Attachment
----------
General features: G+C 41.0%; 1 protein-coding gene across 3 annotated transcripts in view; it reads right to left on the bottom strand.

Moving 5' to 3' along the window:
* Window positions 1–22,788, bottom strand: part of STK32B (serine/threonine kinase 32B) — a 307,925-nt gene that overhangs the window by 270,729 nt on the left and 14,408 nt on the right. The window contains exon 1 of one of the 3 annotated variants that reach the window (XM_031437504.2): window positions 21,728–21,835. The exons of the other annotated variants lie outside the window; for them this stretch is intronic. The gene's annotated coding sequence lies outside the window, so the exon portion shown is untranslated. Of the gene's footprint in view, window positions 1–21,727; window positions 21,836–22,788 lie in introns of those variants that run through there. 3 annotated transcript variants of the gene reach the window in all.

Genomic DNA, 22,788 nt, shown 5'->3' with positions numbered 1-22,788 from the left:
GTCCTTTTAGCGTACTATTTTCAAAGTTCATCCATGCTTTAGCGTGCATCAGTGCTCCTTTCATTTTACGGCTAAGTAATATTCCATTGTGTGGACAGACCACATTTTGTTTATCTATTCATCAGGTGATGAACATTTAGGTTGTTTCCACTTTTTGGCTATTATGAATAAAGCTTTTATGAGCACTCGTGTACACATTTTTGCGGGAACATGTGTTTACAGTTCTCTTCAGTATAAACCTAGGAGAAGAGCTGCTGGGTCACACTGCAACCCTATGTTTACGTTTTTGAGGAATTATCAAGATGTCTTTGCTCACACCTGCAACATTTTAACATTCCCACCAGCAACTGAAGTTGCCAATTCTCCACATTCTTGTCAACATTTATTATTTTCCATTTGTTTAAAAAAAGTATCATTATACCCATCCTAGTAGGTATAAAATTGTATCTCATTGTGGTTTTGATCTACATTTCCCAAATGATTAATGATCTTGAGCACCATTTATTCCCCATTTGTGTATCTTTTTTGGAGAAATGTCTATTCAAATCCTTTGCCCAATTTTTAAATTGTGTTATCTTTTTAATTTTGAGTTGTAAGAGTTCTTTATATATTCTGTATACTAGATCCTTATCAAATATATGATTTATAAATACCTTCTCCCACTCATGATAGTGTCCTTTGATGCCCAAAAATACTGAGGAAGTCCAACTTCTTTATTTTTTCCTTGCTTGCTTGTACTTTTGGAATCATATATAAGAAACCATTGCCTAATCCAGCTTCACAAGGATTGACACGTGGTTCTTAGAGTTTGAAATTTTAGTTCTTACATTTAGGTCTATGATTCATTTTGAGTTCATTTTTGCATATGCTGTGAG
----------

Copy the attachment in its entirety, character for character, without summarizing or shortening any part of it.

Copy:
General features: G+C 41.0%; 1 protein-coding gene across 3 annotated transcripts in view; it reads right to left on the bottom strand.

Moving 5' to 3' along the window:
* Window positions 1–22,788, bottom strand: part of STK32B (serine/threonine kinase 32B) — a 307,925-nt gene that overhangs the window by 270,729 nt on the left and 14,408 nt on the right. The window contains exon 1 of one of the 3 annotated variants that reach the window (XM_031437504.2): window positions 21,728–21,835. The exons of the other annotated variants lie outside the window; for them this stretch is intronic. The gene's annotated coding sequence lies outside the window, so the exon portion shown is untranslated. Of the gene's footprint in view, window positions 1–21,727; window positions 21,836–22,788 lie in introns of those variants that run through there. 3 annotated transcript variants of the gene reach the window in all.

Genomic DNA, 22,788 nt, shown 5'->3' with positions numbered 1-22,788 from the left:
GTCCTTTTAGCGTACTATTTTCAAAGTTCATCCATGCTTTAGCGTGCATCAGTGCTCCTTTCATTTTACGGCTAAGTAATATTCCATTGTGTGGACAGACCACATTTTGTTTATCTATTCATCAGGTGATGAACATTTAGGTTGTTTCCACTTTTTGGCTATTATGAATAAAGCTTTTATGAGCACTCGTGTACACATTTTTGCGGGAACATGTGTTTACAGTTCTCTTCAGTATAAACCTAGGAGAAGAGCTGCTGGGTCACACTGCAACCCTATGTTTACGTTTTTGAGGAATTATCAAGATGTCTTTGCTCACACCTGCAACATTTTAACATTCCCACCAGCAACTGAAGTTGCCAATTCTCCACATTCTTGTCAACATTTATTATTTTCCATTTGTTTAAAAAAAGTATCATTATACCCATCCTAGTAGGTATAAAATTGTATCTCATTGTGGTTTTGATCTACATTTCCCAAATGATTAATGATCTTGAGCACCATTTATTCCCCATTTGTGTATCTTTTTTGGAGAAATGTCTATTCAAATCCTTTGCCCAATTTTTAAATTGTGTTATCTTTTTAATTTTGAGTTGTAAGAGTTCTTTATATATTCTGTATACTAGATCCTTATCAAATATATGATTTATAAATACCTTCTCCCACTCATGATAGTGTCCTTTGATGCCCAAAAATACTGAGGAAGTCCAACTTCTTTATTTTTTCCTTGCTTGCTTGTACTTTTGGAATCATATATAAGAAACCATTGCCTAATCCAGCTTCACAAGGATTGACACGTGGTTCTTAGAGTTTGAAATTTTAGTTCTTACATTTAGGTCTATGATTCATTTTGAGTTCATTTTTGCATATGCTGTGAG